or the hunting of them. Sometimes the very thinking of you, and what you may be about, wearies me with fears, and then the cogitations pause and change, but without giving me rest. I know that much of this depends upon my own worn-out nature, and I do not know why I write it, save that when I write to you I cannot help thinking it, and the thoughts stand in the way of other matter.
" See what a strange desultory epistle I am writing to you, and yet I feel so weary that I long to leave my desk and go to the couch.
" My dear wife and Jane desire their kindest remembrances: I hear them in the next room: . . . I forget-but not you, my dear Tyndall, for I am ever yours,
This weariness subsided when he relinquished his work, and I have a cheerful letter from him, written in the autumn of 1865. But towards the close of that year he had an attack of illness, from which he never completely rallied. He continued to attend the Friday evening meetings, but the advance of infirmity was apparent to us all. Complete rest became finally essential to him, and he ceased to appear among us. There was no pain in his decline to trouble the memory of those who loved him. Slowly and peacefully he sank towards his final rest, and when it came, his death was a falling asleep. In the fulness of his honours and of his age he quitted us; the good fight fought, the work of duty-shall I not say of glory-done. The "Jane" referred to in the foregoing letter is Faraday's niece, Miss Jane Barnard, who, with an affection raised almost to religious devotion, watched him and tended him to the end.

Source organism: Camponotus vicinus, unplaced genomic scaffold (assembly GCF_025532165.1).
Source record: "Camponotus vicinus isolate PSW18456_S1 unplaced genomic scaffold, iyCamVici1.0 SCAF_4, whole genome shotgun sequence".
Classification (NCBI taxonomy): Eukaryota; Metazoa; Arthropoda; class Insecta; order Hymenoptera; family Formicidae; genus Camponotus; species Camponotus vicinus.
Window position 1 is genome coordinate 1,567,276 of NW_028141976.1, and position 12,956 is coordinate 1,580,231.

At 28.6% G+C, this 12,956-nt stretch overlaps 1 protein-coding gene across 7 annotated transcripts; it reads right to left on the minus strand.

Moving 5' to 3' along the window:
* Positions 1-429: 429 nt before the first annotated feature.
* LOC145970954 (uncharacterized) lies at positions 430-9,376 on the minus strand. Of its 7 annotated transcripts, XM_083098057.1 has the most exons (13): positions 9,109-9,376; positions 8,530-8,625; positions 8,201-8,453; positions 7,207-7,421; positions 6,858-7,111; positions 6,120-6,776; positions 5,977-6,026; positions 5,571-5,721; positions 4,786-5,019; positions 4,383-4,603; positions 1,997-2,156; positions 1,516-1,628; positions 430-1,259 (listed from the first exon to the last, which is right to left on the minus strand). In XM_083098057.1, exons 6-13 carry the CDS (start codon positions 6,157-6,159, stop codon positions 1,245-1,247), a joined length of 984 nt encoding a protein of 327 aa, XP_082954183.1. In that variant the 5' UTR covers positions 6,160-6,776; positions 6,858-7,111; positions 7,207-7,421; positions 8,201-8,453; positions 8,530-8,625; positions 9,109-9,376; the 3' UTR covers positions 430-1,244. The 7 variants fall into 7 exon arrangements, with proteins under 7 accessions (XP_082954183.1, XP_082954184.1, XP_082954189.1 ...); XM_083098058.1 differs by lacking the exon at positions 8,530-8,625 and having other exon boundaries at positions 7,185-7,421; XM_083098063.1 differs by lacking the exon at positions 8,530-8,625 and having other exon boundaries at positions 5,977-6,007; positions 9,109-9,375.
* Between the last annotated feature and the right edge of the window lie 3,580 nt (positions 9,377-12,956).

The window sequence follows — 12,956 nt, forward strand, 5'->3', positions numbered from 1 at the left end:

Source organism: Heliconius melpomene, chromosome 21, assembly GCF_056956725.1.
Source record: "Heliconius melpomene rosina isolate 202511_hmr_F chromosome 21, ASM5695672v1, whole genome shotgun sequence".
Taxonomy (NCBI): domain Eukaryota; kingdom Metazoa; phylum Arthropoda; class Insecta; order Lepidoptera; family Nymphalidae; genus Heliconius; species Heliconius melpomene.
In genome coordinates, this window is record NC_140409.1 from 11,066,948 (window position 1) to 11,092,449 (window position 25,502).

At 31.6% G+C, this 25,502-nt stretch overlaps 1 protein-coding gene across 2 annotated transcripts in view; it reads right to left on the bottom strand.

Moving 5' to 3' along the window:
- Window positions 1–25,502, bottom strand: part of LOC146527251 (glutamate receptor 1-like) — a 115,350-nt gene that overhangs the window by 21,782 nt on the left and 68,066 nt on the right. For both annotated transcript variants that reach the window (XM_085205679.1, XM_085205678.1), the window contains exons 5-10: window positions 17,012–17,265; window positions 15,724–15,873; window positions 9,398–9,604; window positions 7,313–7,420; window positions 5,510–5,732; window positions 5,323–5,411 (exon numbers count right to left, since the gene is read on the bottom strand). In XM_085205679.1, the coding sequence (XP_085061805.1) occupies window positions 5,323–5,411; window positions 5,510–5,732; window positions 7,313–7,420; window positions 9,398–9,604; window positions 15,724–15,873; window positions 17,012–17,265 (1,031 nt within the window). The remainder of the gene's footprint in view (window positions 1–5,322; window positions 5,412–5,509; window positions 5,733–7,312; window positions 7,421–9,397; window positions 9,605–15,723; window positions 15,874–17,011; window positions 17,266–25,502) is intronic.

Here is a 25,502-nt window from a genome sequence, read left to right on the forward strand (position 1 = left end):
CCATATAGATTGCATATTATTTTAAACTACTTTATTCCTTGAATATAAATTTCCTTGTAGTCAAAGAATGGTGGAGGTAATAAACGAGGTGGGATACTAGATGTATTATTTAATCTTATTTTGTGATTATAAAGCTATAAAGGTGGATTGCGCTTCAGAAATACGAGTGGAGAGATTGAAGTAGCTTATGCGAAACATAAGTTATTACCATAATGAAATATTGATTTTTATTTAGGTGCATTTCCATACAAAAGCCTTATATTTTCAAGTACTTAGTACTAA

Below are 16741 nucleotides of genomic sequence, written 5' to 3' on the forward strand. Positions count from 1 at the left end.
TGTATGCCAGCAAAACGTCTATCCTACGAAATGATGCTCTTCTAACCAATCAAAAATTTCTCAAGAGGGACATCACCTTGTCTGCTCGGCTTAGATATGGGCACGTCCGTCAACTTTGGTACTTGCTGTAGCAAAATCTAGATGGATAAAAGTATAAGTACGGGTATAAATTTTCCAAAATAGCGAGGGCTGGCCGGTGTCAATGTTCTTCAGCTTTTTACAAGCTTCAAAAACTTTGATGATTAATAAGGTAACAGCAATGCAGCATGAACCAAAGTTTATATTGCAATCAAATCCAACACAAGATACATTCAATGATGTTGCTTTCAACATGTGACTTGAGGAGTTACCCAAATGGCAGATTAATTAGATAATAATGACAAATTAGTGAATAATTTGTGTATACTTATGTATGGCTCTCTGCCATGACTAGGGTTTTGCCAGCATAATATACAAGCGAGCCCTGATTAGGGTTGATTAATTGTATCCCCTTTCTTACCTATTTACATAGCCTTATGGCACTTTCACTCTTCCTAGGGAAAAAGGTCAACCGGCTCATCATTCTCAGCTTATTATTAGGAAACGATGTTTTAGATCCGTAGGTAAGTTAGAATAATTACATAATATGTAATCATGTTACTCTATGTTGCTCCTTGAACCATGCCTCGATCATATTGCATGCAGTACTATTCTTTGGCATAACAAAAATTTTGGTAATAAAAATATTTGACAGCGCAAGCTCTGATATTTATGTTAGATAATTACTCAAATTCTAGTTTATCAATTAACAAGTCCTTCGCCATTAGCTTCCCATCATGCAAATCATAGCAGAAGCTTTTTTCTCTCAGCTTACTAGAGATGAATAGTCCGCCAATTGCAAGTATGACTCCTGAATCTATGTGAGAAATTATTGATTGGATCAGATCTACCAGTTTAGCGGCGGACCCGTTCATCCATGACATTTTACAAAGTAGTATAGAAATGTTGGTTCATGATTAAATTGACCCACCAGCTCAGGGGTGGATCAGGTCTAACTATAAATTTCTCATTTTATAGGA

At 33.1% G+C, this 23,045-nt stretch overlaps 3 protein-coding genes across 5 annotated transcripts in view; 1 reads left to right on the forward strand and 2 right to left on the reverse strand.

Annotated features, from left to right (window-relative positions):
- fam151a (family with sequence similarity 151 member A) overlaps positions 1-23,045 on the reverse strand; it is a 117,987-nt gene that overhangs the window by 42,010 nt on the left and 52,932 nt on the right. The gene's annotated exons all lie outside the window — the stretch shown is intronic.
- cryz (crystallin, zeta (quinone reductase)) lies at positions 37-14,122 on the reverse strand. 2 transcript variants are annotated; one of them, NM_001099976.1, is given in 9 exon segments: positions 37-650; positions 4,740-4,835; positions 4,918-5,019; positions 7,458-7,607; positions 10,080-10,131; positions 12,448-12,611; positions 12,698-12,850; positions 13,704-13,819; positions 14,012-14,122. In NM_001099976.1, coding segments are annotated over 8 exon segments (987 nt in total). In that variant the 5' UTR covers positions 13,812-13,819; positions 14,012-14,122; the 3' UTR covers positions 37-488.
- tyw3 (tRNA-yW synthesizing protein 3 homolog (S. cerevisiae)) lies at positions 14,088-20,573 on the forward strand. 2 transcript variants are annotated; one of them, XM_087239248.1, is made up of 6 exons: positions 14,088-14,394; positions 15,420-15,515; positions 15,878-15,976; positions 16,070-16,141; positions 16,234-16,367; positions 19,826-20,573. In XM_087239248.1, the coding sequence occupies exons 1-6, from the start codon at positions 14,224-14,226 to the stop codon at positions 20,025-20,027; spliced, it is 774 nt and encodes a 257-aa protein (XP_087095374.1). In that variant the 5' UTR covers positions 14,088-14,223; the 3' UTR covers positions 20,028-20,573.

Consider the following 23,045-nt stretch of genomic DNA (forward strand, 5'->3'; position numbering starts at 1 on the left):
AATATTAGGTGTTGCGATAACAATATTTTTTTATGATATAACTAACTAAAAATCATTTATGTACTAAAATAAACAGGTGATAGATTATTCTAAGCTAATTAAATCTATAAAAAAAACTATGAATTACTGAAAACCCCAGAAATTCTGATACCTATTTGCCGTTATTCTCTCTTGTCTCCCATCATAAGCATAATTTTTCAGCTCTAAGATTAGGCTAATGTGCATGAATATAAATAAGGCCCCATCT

I saw Mr. Faraday for the first time on my return from Marburg in 1850. I came to the Royal Institution, and sent up my card, with a copy of the paper which Knoblauch and myself had just completed. He came down and conversed With me for half-an-hour. I could not fail to remark the wonderful play of intellect and kindly feeling exhibited by his countenance. When he was in good health the question,of his age would never occur to you. In the light and laughter of his eyes you never thought of his grey hairs. He was then on the point of publishing one of his papers on magne-crystallic action, and he had time to refer in a flattering note to the